FU: Yes, I'm an all-around gymnast but I think that my best apparatuses are floor and pommel horse, because I always liked to jump and spin around, and these are two apparatuses I always liked to train on. That is the reason why they became my favorite and best apparatuses.

IG: How are your preparations for Beijing going?

FU: Well, just a few days ago we opened a new gymnastics center in Nedelisce, a place just a few kilometers away from Cakovec, my birthplace, so I can finally train at "home." Preparations are going so far, so good, and I believe that I will give my best to be prepared for the Olympics.

IG: What are your expectations and dreams for Beijing, in the all-around and in the individual apparatus?

FU: Because I have injured my right shoulder I will not compete all-around in Beijing. I will compete only in my two best apparatuses — floor and pommel horse. My wish is to get into finals in one of these apparatuses, and in finals, everything is possible.

IG: What kind of support and encouragement are you receiving from the Croatian people and government?

FU: Well, gymnastics isn't a very popular sport in Croatia. But, after all these good results, it is becoming much more popular, so that is why a lot more people know about us. Therefore, it is financially a lot easier for us than it was earlier.

IG: How are you managing the expectations for you to perform well in Beijing?

FU: Now so many people expect a medal at the Olympics, but I don't feel any burden because of that. I know that I have to give my best and the result will come.

IG: Happy belated birthday (June 3). How many more years do you wish to compete in gymnastics?

FU: Thank you very much. I wish to compete in gymnastics for another 10 years, and of course, I wish to be at the top.

IG Magazine Related Feature
"Erceg's Rightful Place" - profile (April 2008)

To subscribe to IG Magazine or order back issues, click here.

 
Written by John Crumlish    Wednesday, 04 June 2008 17:05    PDF Print
Interview: Georgia Bonora (AUS)
(15 votes, average 4.93 out of 5)

Bonora at the 2006 Worlds

One of nine women in contention for the 2008 Australian Olympic team, Georgia Bonora outlines the journey she hopes will take her to the Olympic Games in Beijing.

The 18-year-old Bonora placed fifth at the Australian Championships (May 22-25 in Melbourne), earning a spot on her country's nine-woman Olympic training squad. The other gymnasts include Dasha Joura and Shona Morgan, both of whom secured Olympic team berths based on their one-two finish at the championships; as well as Ashleigh Brennan, Lauren Mitchell, Emma Dennis, Olivia Vivian, Amber Fulljames and Melanie Jones.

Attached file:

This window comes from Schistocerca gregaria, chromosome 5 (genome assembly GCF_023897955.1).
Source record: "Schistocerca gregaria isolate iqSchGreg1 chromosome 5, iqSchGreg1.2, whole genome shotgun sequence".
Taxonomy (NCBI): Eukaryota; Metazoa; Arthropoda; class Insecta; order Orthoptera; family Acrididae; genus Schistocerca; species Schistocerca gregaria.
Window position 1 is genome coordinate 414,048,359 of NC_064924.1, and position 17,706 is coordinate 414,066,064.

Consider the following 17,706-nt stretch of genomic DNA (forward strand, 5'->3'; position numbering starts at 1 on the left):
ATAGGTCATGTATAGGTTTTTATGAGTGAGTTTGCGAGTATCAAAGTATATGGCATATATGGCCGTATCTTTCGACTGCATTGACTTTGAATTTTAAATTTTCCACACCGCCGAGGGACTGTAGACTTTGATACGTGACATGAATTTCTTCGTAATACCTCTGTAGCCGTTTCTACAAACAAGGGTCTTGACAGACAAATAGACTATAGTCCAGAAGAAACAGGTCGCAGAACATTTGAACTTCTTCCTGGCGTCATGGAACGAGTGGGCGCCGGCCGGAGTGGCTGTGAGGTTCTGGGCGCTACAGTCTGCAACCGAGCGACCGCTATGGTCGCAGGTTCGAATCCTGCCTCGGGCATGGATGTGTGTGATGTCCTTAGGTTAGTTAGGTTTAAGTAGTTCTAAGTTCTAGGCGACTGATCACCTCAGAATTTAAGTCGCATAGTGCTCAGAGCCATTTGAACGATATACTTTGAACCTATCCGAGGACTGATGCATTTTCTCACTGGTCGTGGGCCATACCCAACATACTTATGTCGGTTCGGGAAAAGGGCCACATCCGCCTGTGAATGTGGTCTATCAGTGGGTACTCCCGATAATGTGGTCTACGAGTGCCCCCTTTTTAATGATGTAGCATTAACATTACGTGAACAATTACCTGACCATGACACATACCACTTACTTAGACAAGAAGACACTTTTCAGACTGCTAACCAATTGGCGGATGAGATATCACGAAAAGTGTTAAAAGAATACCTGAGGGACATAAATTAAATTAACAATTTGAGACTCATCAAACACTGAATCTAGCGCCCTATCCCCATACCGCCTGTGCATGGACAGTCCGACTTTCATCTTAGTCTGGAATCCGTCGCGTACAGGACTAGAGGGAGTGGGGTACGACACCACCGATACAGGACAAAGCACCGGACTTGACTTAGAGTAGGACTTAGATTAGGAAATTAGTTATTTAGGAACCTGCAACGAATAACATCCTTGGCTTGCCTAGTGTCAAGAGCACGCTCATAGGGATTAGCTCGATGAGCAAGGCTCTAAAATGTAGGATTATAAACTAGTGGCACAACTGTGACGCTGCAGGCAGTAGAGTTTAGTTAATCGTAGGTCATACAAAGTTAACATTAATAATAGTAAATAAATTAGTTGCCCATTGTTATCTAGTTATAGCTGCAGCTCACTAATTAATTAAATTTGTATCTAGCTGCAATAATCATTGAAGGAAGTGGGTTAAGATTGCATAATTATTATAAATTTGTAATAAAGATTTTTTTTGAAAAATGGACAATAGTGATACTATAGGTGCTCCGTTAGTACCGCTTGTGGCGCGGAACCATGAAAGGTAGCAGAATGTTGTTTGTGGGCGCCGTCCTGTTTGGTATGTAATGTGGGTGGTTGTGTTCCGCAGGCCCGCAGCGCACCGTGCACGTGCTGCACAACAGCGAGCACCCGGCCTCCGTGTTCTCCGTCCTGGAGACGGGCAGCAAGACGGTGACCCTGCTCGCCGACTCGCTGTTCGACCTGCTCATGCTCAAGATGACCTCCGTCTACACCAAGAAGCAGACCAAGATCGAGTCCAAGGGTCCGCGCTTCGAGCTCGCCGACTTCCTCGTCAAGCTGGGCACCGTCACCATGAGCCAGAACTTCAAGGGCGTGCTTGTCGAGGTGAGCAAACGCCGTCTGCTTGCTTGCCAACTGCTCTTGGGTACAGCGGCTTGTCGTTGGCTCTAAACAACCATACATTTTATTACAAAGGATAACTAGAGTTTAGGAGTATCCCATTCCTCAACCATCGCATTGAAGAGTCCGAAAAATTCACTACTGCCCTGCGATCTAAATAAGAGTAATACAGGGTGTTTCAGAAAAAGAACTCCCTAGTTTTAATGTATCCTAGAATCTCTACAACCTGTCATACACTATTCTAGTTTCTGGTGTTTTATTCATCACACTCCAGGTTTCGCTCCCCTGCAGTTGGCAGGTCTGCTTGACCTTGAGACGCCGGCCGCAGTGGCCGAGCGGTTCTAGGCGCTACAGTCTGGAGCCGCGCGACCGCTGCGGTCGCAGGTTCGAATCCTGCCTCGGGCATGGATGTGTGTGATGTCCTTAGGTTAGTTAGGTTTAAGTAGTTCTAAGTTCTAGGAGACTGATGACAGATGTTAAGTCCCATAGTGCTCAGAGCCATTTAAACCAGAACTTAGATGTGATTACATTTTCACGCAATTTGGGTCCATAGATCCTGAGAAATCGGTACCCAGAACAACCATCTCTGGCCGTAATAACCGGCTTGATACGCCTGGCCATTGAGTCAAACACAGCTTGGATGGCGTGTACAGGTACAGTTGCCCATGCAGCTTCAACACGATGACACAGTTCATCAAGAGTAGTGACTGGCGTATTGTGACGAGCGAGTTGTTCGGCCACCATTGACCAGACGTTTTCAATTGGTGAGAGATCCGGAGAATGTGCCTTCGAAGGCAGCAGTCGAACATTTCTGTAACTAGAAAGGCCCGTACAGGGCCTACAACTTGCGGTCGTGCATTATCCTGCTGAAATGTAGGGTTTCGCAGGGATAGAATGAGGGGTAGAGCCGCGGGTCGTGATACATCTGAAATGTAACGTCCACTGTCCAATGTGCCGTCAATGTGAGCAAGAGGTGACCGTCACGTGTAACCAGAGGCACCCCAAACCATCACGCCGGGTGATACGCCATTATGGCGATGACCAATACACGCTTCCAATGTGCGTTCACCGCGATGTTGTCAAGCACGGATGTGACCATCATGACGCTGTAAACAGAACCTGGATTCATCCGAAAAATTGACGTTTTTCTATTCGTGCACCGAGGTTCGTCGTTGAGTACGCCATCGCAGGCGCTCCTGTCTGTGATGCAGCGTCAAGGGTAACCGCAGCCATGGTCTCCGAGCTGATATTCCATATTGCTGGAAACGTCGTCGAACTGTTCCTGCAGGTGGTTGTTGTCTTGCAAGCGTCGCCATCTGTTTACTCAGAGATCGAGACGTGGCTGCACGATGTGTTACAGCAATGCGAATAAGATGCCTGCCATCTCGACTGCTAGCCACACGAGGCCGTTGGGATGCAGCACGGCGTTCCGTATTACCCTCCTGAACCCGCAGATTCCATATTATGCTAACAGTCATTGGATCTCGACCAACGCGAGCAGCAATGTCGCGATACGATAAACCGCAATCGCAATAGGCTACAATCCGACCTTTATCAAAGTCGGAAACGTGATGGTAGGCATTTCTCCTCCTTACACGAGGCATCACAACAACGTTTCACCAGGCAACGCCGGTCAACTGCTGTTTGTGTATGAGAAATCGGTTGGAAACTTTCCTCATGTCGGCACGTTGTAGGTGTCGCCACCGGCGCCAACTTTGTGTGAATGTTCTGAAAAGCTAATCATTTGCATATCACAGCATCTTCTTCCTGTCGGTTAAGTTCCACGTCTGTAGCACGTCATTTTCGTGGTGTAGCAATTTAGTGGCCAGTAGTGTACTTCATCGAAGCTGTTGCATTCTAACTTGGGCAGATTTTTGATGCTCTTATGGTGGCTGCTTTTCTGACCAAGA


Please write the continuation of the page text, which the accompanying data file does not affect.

Bonora and the other eight gymnasts will attend a training camp June 22-29 at the Australian Institute of Sport in Canberra. Following a final selection trial on June 28-29, the final Olympic nominations — six gymnasts and two reserves — will be announced by Gymnastics Australia on June 30.

Born in Melbourne on May 19, 1990, Bonora trains at Waverley Gymnastics Center in Mount Waverley, Victoria. Bonora's coaches are John Hart and Shaoyi Jiang, and her choreographer is Stacey Umeh-Lees, the sister of 1992 Canadian Olympian Stella Umeh. Bonora's clubmates at Waverly include fellow Olympic training squad members Morgan and Dennis.

Bonora was a member of Australia's sixth-place team at the 2006 World Championships in Aarhus, Denmark; and was the alternate on the 11th-place team at the 2007 Worlds in Stuttgart.

In this IG Online interview, Bonora comments on the work that has led her to Olympic team consideration, and the finishing touches she wants to make in order to get to Beijing.


IG: Georgia, congratulations on your performance at nationals.

GB: Thank you. I still made some mistakes, but I plan on fixing those before the final selection camp.

IG: You moved up from seventh place in 2007. What made the difference in your results this year?

GB: Well, I just buckled down and concentrated on the areas that needed work. I stayed relatively healthy this year, so that helped. We are given quite detailed feedback from each camp and competition, so there is no excuse for not fixing things that were asked of us. Also, I took only one class at school this year. That helped me keep the stress level down, so I had the time to do both gym and studies well.

IG: Between now and the final team selection, what aspects of your gymnastics are you targeting for improvement?

GB: Obviously, the same as everyone else — stay healthy and work on consistency. I am also really working on staying positive. I have learned from the past that negativity just wastes time and energy, and it is not fun either! I really try to enjoy my gym experience.

IG: Going back in time, when and why did you choose gymnastics?

GB: Like everyone else, my mum wanted me to expend my energy anywhere but on her furniture! My older sister was already in gymnastics, so she took me there, hoping to tire me out.